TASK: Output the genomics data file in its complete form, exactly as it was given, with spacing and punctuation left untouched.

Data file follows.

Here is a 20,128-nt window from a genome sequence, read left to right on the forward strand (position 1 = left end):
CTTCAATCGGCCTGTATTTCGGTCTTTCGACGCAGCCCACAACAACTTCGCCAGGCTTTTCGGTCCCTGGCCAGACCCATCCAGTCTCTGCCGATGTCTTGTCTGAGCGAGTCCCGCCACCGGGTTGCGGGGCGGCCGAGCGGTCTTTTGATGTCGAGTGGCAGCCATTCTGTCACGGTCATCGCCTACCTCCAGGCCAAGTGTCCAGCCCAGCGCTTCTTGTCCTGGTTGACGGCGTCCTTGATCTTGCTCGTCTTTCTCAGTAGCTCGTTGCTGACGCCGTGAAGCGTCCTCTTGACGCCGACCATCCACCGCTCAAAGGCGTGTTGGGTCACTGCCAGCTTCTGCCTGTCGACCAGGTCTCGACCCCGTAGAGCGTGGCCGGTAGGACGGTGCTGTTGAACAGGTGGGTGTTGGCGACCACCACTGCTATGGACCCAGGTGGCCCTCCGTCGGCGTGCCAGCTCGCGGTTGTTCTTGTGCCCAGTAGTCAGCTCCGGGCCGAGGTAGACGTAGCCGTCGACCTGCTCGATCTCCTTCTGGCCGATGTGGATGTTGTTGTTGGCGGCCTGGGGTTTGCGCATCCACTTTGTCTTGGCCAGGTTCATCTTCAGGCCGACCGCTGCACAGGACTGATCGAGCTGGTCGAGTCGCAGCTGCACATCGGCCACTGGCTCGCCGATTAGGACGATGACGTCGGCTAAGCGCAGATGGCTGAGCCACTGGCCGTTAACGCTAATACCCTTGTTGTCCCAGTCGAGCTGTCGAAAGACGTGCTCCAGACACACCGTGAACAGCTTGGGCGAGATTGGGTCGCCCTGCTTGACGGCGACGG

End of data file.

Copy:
Here is a 20,128-nt window from a genome sequence, read left to right on the forward strand (position 1 = left end):
CTTCAATCGGCCTGTATTTCGGTCTTTCGACGCAGCCCACAACAACTTCGCCAGGCTTTTCGGTCCCTGGCCAGACCCATCCAGTCTCTGCCGATGTCTTGTCTGAGCGAGTCCCGCCACCGGGTTGCGGGGCGGCCGAGCGGTCTTTTGATGTCGAGTGGCAGCCATTCTGTCACGGTCATCGCCTACCTCCAGGCCAAGTGTCCAGCCCAGCGCTTCTTGTCCTGGTTGACGGCGTCCTTGATCTTGCTCGTCTTTCTCAGTAGCTCGTTGCTGACGCCGTGAAGCGTCCTCTTGACGCCGACCATCCACCGCTCAAAGGCGTGTTGGGTCACTGCCAGCTTCTGCCTGTCGACCAGGTCTCGACCCCGTAGAGCGTGGCCGGTAGGACGGTGCTGTTGAACAGGTGGGTGTTGGCGACCACCACTGCTATGGACCCAGGTGGCCCTCCGTCGGCGTGCCAGCTCGCGGTTGTTCTTGTGCCCAGTAGTCAGCTCCGGGCCGAGGTAGACGTAGCCGTCGACCTGCTCGATCTCCTTCTGGCCGATGTGGATGTTGTTGTTGGCGGCCTGGGGTTTGCGCATCCACTTTGTCTTGGCCAGGTTCATCTTCAGGCCGACCGCTGCACAGGACTGATCGAGCTGGTCGAGTCGCAGCTGCACATCGGCCACTGGCTCGCCGATTAGGACGATGACGTCGGCTAAGCGCAGATGGCTGAGCCACTGGCCGTTAACGCTAATACCCTTGTTGTCCCAGTCGAGCTGTCGAAAGACGTGCTCCAGACACACCGTGAACAGCTTGGGCGAGATTGGGTCGCCCTGCTTGACGGCGACGG